*seek the Lord,

*seek His strength and

*seek His presence.

And we’re told to do this searching “continually.” It’s a high search. To seek the Lord is to actively desire a connection with Him. It happens through reading His Word, through talking and listening to Him through prayer, through giving Him attention through worship—and through keeping fervent our desire to know Him more and more.

I want to keep my searches ever-inside His will for me.

… And okay, on a different level, I want to keep my “probably chocolate” ever-inside its wrappers.

 

 

 

Rhonda Rhea on Lessons from the Junk Drawer– Lord, grow my faith.

That junk drawer. Most of us have stuffed pieces of our past in that thing. Items we can’t seem to let go of—some we hold onto for absolutely no good reason—and items we think we might need later. The funny thing is, you hardly ever plan a junk drawer. Want it or not, that junk collection is happening.

The collection happens in our lives too. As a matter of fact, we can hold on to so much junk that it becomes tough to fit in the good things the Lord is calling us to.

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Father, teach us to get rid of the junk we don’t need. Build our faith, teach us to trust You to bring meaning and purpose from our messes. May we lean ever harder into Your grace. All through, and for, and because of…JESUS, amen.

Rhonda Rhea on Monica Schmelter, the Personality

Because life gets messy, we all need a reminder that even the mess can have meaning. And it's launch time! If you want to join the team comment below or inbox me.

Reminded often. I’m reminded often of the redemptive power of my heavenly Father. Not only have I seen Him take messy people and create beauty and purpose, but I’ve experienced it firsthand myself.

Monica Schmelter, TV personality and General Manager of Christian Television Network’s WHTN in Nashville, tells that story too–and tells it beautifully.

The truth of 2 Corinthians 5:17 is earth-shaking, life-impacting–glorious! “Therefore, if anyone is in Christ, he is a new creation. The old has passed away; behold, the new has come” (ESV).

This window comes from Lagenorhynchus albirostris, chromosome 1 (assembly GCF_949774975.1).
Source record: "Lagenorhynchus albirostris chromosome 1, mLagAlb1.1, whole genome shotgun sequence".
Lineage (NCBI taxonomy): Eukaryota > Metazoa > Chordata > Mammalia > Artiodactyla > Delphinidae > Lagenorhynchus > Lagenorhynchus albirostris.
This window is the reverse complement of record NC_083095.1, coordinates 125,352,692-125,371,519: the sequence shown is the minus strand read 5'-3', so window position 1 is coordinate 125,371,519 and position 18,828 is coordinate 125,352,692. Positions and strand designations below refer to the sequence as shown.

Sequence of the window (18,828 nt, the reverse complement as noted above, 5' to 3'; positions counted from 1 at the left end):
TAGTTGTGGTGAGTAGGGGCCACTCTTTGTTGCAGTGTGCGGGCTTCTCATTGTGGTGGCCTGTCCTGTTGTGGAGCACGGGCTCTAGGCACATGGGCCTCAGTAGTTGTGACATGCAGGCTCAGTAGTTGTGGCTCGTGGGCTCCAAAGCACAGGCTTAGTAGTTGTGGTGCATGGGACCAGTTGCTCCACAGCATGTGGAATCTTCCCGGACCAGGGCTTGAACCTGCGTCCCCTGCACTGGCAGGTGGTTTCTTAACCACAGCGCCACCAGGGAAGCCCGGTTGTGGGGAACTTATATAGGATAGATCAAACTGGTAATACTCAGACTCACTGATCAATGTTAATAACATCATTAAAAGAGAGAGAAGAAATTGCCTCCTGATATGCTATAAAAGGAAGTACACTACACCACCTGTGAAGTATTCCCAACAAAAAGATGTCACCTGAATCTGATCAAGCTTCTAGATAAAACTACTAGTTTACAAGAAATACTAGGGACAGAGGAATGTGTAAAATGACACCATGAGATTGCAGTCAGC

I can’t begin to tell you how tickled my daughter and writer-buddy, Kaley Rhea, and I have been to get to team up with Monica Schmelter on the book project, Messy to Meaningful, with TV goodies coming soon as well. God’s redemptive power? We’re finding we get as excited about reminding others of that power as we do experiencing it. Go figure!

Monica Schmelter on Holding On & Letting Go

Just one look at my junk drawer and you’ll see that I clearly have a problem with letting go.

This tendency to hold on started in childhood. I didn’t want to discard old toys, even if pieces were missing. I had hopes I would find those missing pieces someday. You just never know.

In adulthood, that tendency to hold on presents certain complexities. For my junk drawer, it means I have trouble closing it completely. In my personal life, it means my head and heart overflow with strong and often contradictory emotions and thoughts.

Here are some of the signs I encounter when it’s time to declutter my life:

  • I am upset, but I can’t pinpoint why.
  • I am easily irritated.
  • I am grouchy.

Actually, the list is much longer than that, but I will spare you those details. The whole holding and letting go dance is just one of the reasons I joined up with mother-daughter writing duo (Rhonda Rhea and Kaley Rhea) to write the book, Messy to Meaningful. We all shared the struggle of “messy” and the desire to sort through life and find the meaningful.

That struggle is not unique. Life comes at all of us at a frantic pace. We juggle car pools, school, work, life groups, church and — well, you fill in the next blank because the list is endless.

With all that juggling, of course, we drop a few balls. We get thrown a few curve balls. It’s not easy. It can be messy. With God’s help and a community of supportive friends, we find can perspective and meaning.

I put together a 7-Day Declutter Your Life Challenge to help us get started on our Messy to Meaningful journey. The challenge is easy to follow and understand. It’s also my gift to you.

Let’s get started on this challenge. I’d love to hear how the challenge goes for you. What day was your favorite part of the challenge and why?